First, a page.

How you can still find value in Australia’s share market as it edges close to all-time high after employment surge
- Australian Securities Exchange benchmark S&P/ASX200 near a record high
- The share market closed less than 2 per cent below February 2020 peak of 7,197
- Investors reacted positively to better-than-expected March labour market data
The Australian share market is very close to hitting an all-time high after a surge in employment.
Airline, travel and retail stocks are set to do better in 2021 as the Australian economy recovers from the Covid recession provided state borders remained open.
The benchmark S&P/ASX200 was trading at 7,065.1 points in early Friday trade – less than 2 per cent below the record high of 7,197 points reached on February 20, 2020 shortly before the Covid lockdowns.
The market is only 1.4 per cent below the closing high of 7,162 points on that day, before shares plunged by 33 per cent in just one month.
The Australian share market is very close to hitting an all-time high after a surge in employment. The benchmark S&P/ASX200 was trading at 7,061.5 points in early Friday trade – less than 2 per cent below the record high of 7,197 points reached on February 20, 2020 shortly before the Covid lockdowns
The Australian Securities Exchange edged up 0.5 per cent on Thursday after official data showed 70,700 were created in March even though JobKeeper wage subsidies were ending – double what economists were expecting.
Australia’s jobless rate fell to 5.6 per cent, from 5.8 per cent, putting it at the lowest level since the declaration of a coronavirus pandemic a year earlier.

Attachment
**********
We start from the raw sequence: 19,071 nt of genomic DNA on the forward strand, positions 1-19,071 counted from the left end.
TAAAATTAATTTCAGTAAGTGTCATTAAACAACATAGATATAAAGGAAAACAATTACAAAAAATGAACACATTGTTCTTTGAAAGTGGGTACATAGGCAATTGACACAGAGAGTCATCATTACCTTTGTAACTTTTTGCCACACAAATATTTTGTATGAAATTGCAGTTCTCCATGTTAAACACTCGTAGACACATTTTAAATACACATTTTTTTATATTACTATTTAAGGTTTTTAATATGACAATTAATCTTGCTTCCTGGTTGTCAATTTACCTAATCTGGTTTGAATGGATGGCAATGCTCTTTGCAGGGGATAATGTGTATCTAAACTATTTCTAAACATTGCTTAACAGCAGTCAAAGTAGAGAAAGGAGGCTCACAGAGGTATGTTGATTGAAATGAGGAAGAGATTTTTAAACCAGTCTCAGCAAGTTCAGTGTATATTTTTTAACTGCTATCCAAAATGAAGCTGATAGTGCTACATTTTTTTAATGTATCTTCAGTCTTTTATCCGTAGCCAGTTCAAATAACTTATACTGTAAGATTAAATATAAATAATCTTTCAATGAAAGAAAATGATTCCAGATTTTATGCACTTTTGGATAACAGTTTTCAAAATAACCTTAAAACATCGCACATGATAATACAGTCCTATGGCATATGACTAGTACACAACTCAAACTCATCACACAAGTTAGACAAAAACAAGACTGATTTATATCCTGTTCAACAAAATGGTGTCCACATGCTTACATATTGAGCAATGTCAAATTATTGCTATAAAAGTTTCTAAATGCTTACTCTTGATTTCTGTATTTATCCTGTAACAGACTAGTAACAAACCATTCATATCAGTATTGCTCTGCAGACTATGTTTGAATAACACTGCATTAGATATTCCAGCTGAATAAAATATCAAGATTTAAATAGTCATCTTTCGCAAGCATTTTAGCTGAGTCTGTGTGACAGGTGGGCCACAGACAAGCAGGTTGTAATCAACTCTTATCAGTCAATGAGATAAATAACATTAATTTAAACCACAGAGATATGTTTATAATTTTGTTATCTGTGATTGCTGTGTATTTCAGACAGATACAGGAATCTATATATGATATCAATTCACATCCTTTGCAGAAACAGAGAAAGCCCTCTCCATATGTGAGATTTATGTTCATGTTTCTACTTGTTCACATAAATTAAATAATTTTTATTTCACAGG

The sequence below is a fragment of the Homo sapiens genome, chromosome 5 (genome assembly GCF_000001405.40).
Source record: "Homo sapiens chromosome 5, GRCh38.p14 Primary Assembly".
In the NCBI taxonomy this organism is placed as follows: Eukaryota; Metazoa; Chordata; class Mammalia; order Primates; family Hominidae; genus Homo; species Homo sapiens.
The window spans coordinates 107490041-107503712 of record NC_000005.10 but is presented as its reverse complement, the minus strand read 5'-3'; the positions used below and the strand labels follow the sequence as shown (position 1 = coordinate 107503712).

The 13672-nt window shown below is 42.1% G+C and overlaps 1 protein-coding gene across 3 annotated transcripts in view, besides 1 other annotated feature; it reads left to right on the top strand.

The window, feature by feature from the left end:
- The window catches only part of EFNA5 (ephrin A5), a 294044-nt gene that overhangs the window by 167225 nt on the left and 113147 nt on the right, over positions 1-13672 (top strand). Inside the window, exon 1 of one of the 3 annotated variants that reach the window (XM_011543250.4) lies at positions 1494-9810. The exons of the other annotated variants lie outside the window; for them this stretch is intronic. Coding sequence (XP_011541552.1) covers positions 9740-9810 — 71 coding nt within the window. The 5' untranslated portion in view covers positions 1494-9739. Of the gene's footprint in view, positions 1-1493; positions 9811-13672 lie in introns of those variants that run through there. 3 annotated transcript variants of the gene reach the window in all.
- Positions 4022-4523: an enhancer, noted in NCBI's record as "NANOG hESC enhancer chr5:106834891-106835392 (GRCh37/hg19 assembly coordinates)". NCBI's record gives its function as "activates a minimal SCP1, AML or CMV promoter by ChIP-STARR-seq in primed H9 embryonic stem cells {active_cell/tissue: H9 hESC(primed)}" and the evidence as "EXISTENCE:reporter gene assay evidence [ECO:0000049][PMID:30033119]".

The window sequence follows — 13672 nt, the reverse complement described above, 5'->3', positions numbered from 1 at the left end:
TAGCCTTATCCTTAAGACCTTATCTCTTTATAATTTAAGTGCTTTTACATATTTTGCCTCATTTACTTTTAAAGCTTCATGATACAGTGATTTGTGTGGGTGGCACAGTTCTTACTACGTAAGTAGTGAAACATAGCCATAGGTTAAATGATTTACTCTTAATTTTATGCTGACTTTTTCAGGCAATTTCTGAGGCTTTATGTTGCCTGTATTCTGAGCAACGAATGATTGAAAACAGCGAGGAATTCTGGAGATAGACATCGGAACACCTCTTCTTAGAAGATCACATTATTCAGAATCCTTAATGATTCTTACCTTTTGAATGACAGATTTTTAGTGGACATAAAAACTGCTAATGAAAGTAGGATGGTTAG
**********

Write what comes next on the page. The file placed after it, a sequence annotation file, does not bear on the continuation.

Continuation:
Wall Street finished stronger overnight, with the benchmark Dow Jones Industrial Average rising by 0.9 per cent to close at another record-high of 34,035.99 as investors paid attention to American earnings season results.
The key ASX200 reading was also 0.9 per cent firmer during the first 20 minutes of local trade.
Retail stocks like Premier Investments – the owner of Portmans, Just Jeans and kids’ store chain Smiggle – were also expected to perform well with its share price climbing 1.5 per cent to $27.05 in early trade. Pictured is a Just Jeans store in Brisbane
CommSec market analyst James Tao said airline and travel stocks like were set to do better in 2021 should state borders remain open.
Flight Centre shares were up 0.5 per cent to $17.86 on Friday morning.
‘Generally, what you’ve seen underperform in the last 12 months over 2020 will generally come through stronger,’ Mr Tao told Daily Mail Australia.
Retail stocks like Premier Investments – the owner of Portmans, Just Jeans and kids’ store chain Smiggle – were also expected to perform well with its share price climbing 1.5 per cent to $27.05 in early trade.
‘Generally, other types of retailers, more clothing types,’ Mr Tao said.
Harvey Norman did well out of the pandemic as professionals working from home updated their furniture and on Friday its share price was 1 per cent firmer at $5.68.
Mr Tao said an economic recovery would see investors start switching out of technology stocks like buy now, pay later apps Afterpay and ZipCo.
‘You’ll see the likes of those technology stocks, which did really well during 2020, probably more likely to underperform when the economy recovers,’ he said.